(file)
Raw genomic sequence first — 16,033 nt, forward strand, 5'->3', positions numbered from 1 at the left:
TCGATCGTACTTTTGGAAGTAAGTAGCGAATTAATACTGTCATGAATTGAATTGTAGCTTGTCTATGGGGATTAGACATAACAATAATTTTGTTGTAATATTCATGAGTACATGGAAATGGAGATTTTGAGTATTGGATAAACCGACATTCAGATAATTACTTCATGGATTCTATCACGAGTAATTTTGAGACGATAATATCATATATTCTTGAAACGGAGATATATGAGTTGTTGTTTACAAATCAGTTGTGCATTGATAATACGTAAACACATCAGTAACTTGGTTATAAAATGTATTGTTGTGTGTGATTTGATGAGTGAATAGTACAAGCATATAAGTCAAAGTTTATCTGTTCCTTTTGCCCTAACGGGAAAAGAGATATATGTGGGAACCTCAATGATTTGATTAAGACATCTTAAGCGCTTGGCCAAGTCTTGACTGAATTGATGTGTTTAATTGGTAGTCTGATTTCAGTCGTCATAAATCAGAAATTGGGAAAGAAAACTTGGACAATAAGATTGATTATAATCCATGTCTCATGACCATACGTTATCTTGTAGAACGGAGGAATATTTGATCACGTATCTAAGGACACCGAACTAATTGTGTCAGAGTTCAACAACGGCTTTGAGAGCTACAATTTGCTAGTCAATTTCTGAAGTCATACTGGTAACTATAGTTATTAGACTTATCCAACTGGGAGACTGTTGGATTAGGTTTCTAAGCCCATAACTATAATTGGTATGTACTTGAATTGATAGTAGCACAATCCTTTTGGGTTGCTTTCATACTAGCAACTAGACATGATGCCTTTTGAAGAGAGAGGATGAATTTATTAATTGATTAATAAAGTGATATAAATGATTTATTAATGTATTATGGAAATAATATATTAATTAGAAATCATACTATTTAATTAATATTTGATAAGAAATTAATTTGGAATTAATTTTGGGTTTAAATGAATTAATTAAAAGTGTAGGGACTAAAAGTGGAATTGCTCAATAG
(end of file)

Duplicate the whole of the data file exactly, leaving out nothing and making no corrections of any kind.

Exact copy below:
Raw genomic sequence first — 16,033 nt, forward strand, 5'->3', positions numbered from 1 at the left:
TCGATCGTACTTTTGGAAGTAAGTAGCGAATTAATACTGTCATGAATTGAATTGTAGCTTGTCTATGGGGATTAGACATAACAATAATTTTGTTGTAATATTCATGAGTACATGGAAATGGAGATTTTGAGTATTGGATAAACCGACATTCAGATAATTACTTCATGGATTCTATCACGAGTAATTTTGAGACGATAATATCATATATTCTTGAAACGGAGATATATGAGTTGTTGTTTACAAATCAGTTGTGCATTGATAATACGTAAACACATCAGTAACTTGGTTATAAAATGTATTGTTGTGTGTGATTTGATGAGTGAATAGTACAAGCATATAAGTCAAAGTTTATCTGTTCCTTTTGCCCTAACGGGAAAAGAGATATATGTGGGAACCTCAATGATTTGATTAAGACATCTTAAGCGCTTGGCCAAGTCTTGACTGAATTGATGTGTTTAATTGGTAGTCTGATTTCAGTCGTCATAAATCAGAAATTGGGAAAGAAAACTTGGACAATAAGATTGATTATAATCCATGTCTCATGACCATACGTTATCTTGTAGAACGGAGGAATATTTGATCACGTATCTAAGGACACCGAACTAATTGTGTCAGAGTTCAACAACGGCTTTGAGAGCTACAATTTGCTAGTCAATTTCTGAAGTCATACTGGTAACTATAGTTATTAGACTTATCCAACTGGGAGACTGTTGGATTAGGTTTCTAAGCCCATAACTATAATTGGTATGTACTTGAATTGATAGTAGCACAATCCTTTTGGGTTGCTTTCATACTAGCAACTAGACATGATGCCTTTTGAAGAGAGAGGATGAATTTATTAATTGATTAATAAAGTGATATAAATGATTTATTAATGTATTATGGAAATAATATATTAATTAGAAATCATACTATTTAATTAATATTTGATAAGAAATTAATTTGGAATTAATTTTGGGTTTAAATGAATTAATTAAAAGTGTAGGGACTAAAAGTGGAATTGCTCAATAG